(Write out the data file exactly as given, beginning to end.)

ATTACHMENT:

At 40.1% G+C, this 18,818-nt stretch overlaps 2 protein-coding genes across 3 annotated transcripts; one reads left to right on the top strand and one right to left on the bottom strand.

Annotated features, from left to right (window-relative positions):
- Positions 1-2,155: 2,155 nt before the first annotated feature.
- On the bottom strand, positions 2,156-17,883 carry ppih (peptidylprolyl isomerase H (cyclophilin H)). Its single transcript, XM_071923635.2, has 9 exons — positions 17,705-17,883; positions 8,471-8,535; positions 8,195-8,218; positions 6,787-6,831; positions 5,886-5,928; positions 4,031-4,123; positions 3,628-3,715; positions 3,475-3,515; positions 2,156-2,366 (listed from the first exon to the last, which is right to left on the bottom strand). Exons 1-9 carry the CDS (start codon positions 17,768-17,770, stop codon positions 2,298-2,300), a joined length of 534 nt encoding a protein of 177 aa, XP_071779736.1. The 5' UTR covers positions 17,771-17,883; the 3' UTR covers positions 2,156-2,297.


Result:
At 40.1% G+C, this 18,818-nt stretch overlaps 2 protein-coding genes across 3 annotated transcripts; one reads left to right on the top strand and one right to left on the bottom strand.

Annotated features, from left to right (window-relative positions):
- Positions 1-2,155: 2,155 nt before the first annotated feature.
- On the bottom strand, positions 2,156-17,883 carry ppih (peptidylprolyl isomerase H (cyclophilin H)). Its single transcript, XM_071923635.2, has 9 exons — positions 17,705-17,883; positions 8,471-8,535; positions 8,195-8,218; positions 6,787-6,831; positions 5,886-5,928; positions 4,031-4,123; positions 3,628-3,715; positions 3,475-3,515; positions 2,156-2,366 (listed from the first exon to the last, which is right to left on the bottom strand). Exons 1-9 carry the CDS (start codon positions 17,768-17,770, stop codon positions 2,298-2,300), a joined length of 534 nt encoding a protein of 177 aa, XP_071779736.1. The 5' UTR covers positions 17,771-17,883; the 3' UTR covers positions 2,156-2,297.